The past few weeks I've been feeling healthy and happy when it comes to running. Many times I've headed out for a simple 5-miler only to decide I was having enough fun to stay out longer- usually for 60 minutes or so. I'm feeling motivated, and even more importantly, I'm feeling very committed to taking my training the next step. So starting this week I am writing myself an actual training plan. This plan will take me from my current 20-25 mile weeks up to running consistently 30+ miles/week. This will partly come from starting to gradually lengthen one weekly run into a "long run" close to 2 hours. Just as significantly I'll start doing planned tempo work rather than just an occasional randomly faster effort.  My goal is to make it through the winter and arrive at spring ready for some medium distance racing.  My first goal: Run sub 1:45 at the Snake River Canyon Half Marathon in March.  And, dare I say it, my big goal in 2014 is to run sub 1:40 at any half- either Snake River or Missoula, most likely. It feels like a good challenge.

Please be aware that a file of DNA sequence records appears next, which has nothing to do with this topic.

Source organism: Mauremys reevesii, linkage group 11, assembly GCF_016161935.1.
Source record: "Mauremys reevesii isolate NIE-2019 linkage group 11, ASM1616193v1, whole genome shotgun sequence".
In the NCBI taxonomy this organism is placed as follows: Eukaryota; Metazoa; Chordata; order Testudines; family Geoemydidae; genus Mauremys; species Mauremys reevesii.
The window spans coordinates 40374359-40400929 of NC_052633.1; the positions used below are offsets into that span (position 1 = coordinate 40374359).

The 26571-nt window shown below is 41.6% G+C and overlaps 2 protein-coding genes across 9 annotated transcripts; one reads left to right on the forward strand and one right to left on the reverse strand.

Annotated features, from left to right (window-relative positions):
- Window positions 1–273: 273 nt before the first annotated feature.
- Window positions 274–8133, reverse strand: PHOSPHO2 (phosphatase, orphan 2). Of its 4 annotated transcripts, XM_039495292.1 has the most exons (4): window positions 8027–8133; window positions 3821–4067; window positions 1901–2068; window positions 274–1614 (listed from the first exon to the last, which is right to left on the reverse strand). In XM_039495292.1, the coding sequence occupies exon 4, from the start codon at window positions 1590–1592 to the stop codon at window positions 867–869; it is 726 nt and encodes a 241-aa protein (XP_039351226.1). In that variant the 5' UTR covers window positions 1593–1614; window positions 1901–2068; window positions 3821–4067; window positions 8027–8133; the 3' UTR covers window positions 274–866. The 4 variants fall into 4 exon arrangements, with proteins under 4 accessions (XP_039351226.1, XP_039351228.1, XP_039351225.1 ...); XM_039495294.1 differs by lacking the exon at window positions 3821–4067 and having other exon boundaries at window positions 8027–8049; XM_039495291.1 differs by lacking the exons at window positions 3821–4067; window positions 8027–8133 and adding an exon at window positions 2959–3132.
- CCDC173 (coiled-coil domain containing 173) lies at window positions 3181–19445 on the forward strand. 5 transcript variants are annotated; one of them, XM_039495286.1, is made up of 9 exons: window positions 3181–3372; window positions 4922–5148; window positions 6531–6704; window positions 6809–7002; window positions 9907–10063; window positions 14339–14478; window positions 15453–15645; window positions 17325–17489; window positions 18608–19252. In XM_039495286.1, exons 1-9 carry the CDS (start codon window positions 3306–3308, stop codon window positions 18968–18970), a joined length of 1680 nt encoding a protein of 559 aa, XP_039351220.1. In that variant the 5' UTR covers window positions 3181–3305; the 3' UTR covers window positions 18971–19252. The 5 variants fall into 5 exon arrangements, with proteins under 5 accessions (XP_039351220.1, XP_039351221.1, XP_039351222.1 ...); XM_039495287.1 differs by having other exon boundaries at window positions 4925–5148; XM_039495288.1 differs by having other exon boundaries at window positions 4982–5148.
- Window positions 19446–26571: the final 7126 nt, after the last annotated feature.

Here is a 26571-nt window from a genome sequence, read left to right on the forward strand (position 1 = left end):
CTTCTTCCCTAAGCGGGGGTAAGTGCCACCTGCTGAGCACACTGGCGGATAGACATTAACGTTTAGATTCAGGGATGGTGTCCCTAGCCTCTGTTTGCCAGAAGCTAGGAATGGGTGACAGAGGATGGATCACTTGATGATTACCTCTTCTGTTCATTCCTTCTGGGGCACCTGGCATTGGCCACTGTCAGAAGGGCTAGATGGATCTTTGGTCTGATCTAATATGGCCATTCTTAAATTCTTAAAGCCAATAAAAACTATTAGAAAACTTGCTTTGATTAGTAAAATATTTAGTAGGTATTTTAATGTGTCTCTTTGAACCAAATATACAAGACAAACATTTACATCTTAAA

First step: Get to sleep right now so I can run in the AM! Stay tuned for much more... 

Friday, September 27, 2013

Cross Country Series

Last weekend I ran the first in a series of races that constitute the Bloomsday Road Runners Club Cross Country Race Series. The first race takes place at Finch Arboretum in West Spokane. It's funny how these yearly races give you a barometer to gauge your fitness from year to year. I remember running well at Finch at few years ago... and two years ago running slowly as I was still recovering from our big trip to India. And last year I missed the race because I thought it was a week later! This year I ran ok. I was definitely not "fast", although given the hills and the terrain I wasn't particularly slow either. I ran the race (approximately a 5k) in 24:45. It hurt!

Jim Hoppe took a lot of photos of the women's race and got a few of me. These actually aren't too bad. (Thanks Jim!) This weekend I'll be back out for the next 5k in the series. I love having these small affordable races to look forward to for much of the fall.

around the half-way point, I think
 

about to finish the race - I am laughing because my daughter was throwing a
small fit on the sideline because I'd just run past her instead of stopping to pick her up

Sunday, August 18, 2013

Starting to feel like the real thing!